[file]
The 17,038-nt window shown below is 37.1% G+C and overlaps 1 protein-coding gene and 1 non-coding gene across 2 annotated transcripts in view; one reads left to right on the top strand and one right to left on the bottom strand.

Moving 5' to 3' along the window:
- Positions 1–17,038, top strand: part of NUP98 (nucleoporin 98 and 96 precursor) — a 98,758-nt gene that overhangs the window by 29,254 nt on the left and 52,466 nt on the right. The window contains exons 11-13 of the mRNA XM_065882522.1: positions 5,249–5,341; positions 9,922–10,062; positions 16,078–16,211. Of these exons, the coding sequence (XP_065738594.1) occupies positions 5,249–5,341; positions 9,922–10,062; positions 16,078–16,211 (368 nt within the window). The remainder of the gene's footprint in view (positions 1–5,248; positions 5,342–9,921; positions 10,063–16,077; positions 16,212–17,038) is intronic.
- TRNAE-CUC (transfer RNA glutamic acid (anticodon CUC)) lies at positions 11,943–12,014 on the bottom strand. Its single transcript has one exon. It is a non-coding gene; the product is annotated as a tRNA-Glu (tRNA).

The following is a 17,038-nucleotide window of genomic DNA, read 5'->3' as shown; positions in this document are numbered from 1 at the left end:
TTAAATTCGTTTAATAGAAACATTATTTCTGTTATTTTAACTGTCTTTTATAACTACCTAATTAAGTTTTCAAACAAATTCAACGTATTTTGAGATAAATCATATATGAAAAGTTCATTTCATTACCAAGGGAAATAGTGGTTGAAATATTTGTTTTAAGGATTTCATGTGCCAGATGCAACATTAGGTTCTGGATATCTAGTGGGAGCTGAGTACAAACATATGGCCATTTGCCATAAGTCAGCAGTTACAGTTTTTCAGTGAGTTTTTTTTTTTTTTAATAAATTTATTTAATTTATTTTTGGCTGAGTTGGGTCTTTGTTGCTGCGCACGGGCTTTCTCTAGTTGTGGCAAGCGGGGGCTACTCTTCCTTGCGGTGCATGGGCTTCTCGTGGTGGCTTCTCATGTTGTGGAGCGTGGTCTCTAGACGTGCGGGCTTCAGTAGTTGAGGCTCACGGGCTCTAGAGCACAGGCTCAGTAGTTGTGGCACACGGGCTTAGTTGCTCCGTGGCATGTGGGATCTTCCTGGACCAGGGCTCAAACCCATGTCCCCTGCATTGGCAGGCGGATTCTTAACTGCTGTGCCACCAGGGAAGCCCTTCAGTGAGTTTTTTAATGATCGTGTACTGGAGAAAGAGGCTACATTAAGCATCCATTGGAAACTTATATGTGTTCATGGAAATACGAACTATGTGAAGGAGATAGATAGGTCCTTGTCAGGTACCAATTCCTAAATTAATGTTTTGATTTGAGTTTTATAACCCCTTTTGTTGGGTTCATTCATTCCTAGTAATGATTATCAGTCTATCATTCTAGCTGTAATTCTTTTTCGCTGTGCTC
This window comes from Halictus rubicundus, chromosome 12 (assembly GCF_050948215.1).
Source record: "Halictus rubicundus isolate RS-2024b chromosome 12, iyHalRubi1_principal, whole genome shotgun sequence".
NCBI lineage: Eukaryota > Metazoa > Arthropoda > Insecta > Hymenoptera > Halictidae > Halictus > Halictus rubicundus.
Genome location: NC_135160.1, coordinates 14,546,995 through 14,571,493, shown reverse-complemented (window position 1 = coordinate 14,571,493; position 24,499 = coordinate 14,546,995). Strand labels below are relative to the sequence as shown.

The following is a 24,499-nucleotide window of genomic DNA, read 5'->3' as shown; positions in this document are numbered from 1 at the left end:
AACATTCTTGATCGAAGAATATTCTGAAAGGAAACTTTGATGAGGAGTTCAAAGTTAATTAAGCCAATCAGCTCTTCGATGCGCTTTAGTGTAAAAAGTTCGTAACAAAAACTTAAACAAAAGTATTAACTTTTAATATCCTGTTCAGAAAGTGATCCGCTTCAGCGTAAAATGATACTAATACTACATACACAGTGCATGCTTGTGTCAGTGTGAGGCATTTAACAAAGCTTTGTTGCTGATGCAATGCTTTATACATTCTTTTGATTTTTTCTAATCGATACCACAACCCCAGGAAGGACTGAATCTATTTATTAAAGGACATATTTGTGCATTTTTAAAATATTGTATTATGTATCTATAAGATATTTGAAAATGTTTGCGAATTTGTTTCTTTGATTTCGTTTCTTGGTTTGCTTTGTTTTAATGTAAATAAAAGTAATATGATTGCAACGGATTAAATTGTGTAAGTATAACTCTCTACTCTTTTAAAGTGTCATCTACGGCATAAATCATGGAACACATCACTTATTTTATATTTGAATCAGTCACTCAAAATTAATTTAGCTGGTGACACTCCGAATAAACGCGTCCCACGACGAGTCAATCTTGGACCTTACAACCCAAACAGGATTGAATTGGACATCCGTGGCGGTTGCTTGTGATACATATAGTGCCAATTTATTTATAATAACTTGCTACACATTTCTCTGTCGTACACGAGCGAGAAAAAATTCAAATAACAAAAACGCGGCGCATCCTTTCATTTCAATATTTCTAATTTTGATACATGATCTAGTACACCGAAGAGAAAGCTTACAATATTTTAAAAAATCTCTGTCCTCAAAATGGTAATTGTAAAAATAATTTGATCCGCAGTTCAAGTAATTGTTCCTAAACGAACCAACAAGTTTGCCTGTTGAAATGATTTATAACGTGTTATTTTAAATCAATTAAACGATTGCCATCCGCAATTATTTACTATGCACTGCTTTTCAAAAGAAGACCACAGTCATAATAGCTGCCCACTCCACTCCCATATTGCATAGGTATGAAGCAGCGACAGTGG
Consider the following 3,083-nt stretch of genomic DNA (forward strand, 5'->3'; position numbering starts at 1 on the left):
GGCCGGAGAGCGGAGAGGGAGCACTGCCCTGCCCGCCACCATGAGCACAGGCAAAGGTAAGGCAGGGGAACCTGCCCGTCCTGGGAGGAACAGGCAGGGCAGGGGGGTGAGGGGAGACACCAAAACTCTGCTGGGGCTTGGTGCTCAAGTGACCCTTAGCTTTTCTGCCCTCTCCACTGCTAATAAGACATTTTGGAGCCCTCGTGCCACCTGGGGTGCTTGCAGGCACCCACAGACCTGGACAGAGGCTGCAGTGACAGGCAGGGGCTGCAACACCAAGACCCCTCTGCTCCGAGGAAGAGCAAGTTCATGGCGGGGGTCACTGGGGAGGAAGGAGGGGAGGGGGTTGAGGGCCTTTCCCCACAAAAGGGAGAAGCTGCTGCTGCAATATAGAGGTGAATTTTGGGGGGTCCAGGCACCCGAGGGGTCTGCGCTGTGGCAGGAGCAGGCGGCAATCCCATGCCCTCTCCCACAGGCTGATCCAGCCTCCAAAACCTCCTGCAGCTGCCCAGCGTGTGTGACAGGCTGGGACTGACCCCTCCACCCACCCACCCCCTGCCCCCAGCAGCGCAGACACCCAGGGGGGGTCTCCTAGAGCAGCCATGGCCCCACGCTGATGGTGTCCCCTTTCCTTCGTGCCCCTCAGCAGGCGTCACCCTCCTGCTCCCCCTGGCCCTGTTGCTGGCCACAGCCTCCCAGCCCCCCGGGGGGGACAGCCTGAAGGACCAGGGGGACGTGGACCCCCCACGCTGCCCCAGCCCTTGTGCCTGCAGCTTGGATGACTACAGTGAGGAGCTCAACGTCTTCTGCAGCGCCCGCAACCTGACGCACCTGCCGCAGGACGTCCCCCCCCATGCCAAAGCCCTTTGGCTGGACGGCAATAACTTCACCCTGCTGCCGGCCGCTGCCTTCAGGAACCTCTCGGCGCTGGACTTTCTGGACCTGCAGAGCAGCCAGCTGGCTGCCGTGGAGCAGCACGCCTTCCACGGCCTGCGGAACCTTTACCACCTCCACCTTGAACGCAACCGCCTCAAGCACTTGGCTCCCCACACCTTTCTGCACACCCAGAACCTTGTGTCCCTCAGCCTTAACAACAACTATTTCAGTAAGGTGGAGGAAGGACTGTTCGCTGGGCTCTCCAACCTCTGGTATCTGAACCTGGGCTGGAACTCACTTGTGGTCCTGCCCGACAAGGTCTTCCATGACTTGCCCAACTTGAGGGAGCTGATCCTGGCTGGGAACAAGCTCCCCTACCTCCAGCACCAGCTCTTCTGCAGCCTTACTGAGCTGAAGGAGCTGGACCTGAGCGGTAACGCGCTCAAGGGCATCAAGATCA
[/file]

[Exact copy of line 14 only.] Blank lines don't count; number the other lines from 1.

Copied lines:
GGCCGGAGAGCGGAGAGGGAGCACTGCCCTGCCCGCCACCATGAGCACAGGCAAAGGTAAGGCAGGGGAACCTGCCCGTCCTGGGAGGAACAGGCAGGGCAGGGGGGTGAGGGGAGACACCAAAACTCTGCTGGGGCTTGGTGCTCAAGTGACCCTTAGCTTTTCTGCCCTCTCCACTGCTAATAAGACATTTTGGAGCCCTCGTGCCACCTGGGGTGCTTGCAGGCACCCACAGACCTGGACAGAGGCTGCAGTGACAGGCAGGGGCTGCAACACCAAGACCCCTCTGCTCCGAGGAAGAGCAAGTTCATGGCGGGGGTCACTGGGGAGGAAGGAGGGGAGGGGGTTGAGGGCCTTTCCCCACAAAAGGGAGAAGCTGCTGCTGCAATATAGAGGTGAATTTTGGGGGGTCCAGGCACCCGAGGGGTCTGCGCTGTGGCAGGAGCAGGCGGCAATCCCATGCCCTCTCCCACAGGCTGATCCAGCCTCCAAAACCTCCTGCAGCTGCCCAGCGTGTGTGACAGGCTGGGACTGACCCCTCCACCCACCCACCCCCTGCCCCCAGCAGCGCAGACACCCAGGGGGGGTCTCCTAGAGCAGCCATGGCCCCACGCTGATGGTGTCCCCTTTCCTTCGTGCCCCTCAGCAGGCGTCACCCTCCTGCTCCCCCTGGCCCTGTTGCTGGCCACAGCCTCCCAGCCCCCCGGGGGGGACAGCCTGAAGGACCAGGGGGACGTGGACCCCCCACGCTGCCCCAGCCCTTGTGCCTGCAGCTTGGATGACTACAGTGAGGAGCTCAACGTCTTCTGCAGCGCCCGCAACCTGACGCACCTGCCGCAGGACGTCCCCCCCCATGCCAAAGCCCTTTGGCTGGACGGCAATAACTTCACCCTGCTGCCGGCCGCTGCCTTCAGGAACCTCTCGGCGCTGGACTTTCTGGACCTGCAGAGCAGCCAGCTGGCTGCCGTGGAGCAGCACGCCTTCCACGGCCTGCGGAACCTTTACCACCTCCACCTTGAACGCAACCGCCTCAAGCACTTGGCTCCCCACACCTTTCTGCACACCCAGAACCTTGTGTCCCTCAGCCTTAACAACAACTATTTCAGTAAGGTGGAGGAAGGACTGTTCGCTGGGCTCTCCAACCTCTGGTATCTGAACCTGGGCTGGAACTCACTTGTGGTCCTGCCCGACAAGGTCTTCCATGACTTGCCCAACTTGAGGGAGCTGATCCTGGCTGGGAACAAGCTCCCCTACCTCCAGCACCAGCTCTTCTGCAGCCTTACTGAGCTGAAGGAGCTGGACCTGAGCGGTAACGCGCTCAAGGGCATCAAGATCA